“Anecdotal and contact tracing evidence reveals that weddings, funerals, Halloween parties and athletic activities have all been implicated in the spread of the virus. And most ominously, many of those affected do not know where they might have been exposed.”

October revenue figures were released by the PGCB on Wednesday. Online sports betting and iGaming fueled a 12.87% year-over-year increase in revenue.

With casinos operating at 50% capacity, October’s gross revenue from slot machines was $154.7 million, a 17.22% YoY decrease. Table games at brick-and-mortar casinos took a tumble, too. Table games revenue in October was $63.3 million, a YoY decrease of 13.43%.

Nov. 19: Rivers Philadelphia posts farewell for now on Twitter

Nov. 18: Allegheny County asks residents to stay at home

The Allegheny County Health Department issued a stay-at-home advisory. Citing a “very concerning” rise in cases, Health Department Director Dr. Debra Bogen asked people to only leave their homes for work, school and essential activities like medical care or grocery shopping.

There’s no information yet on how the stay-at-home advisory might affect Rivers Casino Pittsburgh, which is currently open and operating at 50% capacity. Also, the undefeated Pittsburgh Steelers, who play at Heinz Field in Allegheny County in mid-October, started allowing about 5,500 fans to attend home games.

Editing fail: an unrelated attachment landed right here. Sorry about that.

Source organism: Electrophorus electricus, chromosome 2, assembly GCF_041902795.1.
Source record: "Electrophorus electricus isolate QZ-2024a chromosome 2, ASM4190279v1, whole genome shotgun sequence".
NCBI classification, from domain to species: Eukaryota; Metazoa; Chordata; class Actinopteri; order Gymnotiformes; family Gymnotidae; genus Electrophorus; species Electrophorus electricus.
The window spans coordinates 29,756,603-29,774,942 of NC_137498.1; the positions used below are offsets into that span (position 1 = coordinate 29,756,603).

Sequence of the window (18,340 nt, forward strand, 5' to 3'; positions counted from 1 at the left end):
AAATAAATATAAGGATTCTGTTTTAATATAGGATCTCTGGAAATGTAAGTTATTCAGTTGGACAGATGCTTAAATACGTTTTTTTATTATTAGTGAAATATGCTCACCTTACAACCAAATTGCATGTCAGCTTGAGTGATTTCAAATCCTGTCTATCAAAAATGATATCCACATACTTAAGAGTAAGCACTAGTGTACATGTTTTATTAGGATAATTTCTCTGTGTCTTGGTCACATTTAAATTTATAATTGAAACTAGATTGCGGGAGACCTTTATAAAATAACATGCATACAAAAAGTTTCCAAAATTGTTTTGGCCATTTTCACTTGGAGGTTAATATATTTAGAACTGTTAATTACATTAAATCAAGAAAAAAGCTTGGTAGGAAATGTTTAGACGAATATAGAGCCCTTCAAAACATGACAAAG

Nov. 15: A rough 2020 continues for Rivers Casino Philadelphia, set to close on Nov. 20 until at least Jan. 2

The last casino to reopen in Pennsylvania will be the first to shut down during round two of coronavirus shutdowns. Rivers Casino Philadelphia will close on Friday, Nov. 20, and not reopen until at least Jan. 2, 2021, to comply with a series of changes to the current restrictions by the City of Philadelphia to slow the surge of COVID-19 cases.

“We may be tired of COVID, but COVID’s not tired of us,” said Philadelphia Health Commissioner Dr. Tom Farley.

The city of Philadelphia on Monday afternoon announced a Department of Public Health order that imposes many business restrictions effective Nov. 20-Jan. 1, including the shutdown of casinos within the city. Rivers Casino Philadelphia is the only one within city limits for now. Live! Casino Philadelphia is scheduled to complete construction and open its new location in South Philadelphia in early 2021.

The South Philadelphia Race and Sportsbook, according to the orders, would also have to temporarily close.

Fans are also prohibited from Lincoln Financial Field again. Under the “Safer at Home” order, outdoor gatherings cannot exceed 2,000 people in any outdoor space.

Nov. 13: No plans to return to color coding for PA

PlayPennsylvania asked the PA Department of Health if the increasing COVID-19 case numbers would signal a return to the color-coded phases and possible temporary closures for casinos in Pennsylvania.

A representative responded:

“There is no plan at this time to return to the red, yellow, green mitigation steps and stay-at-home order that occurred in the spring.”

This, of course, is subject to change. Check back often for additional updates.

Lead image courtesy of Rivers Philadelphia.

Katie Kohler Avatar
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Katie Kohler

Katie Kohler is a Philadelphia-area based award-winning journalist. She is the Managing Editor at PlayPennsylvania and covers the Pennsylvania gambling industry with an emphasis on sports betting, online casino/poker and the lottery.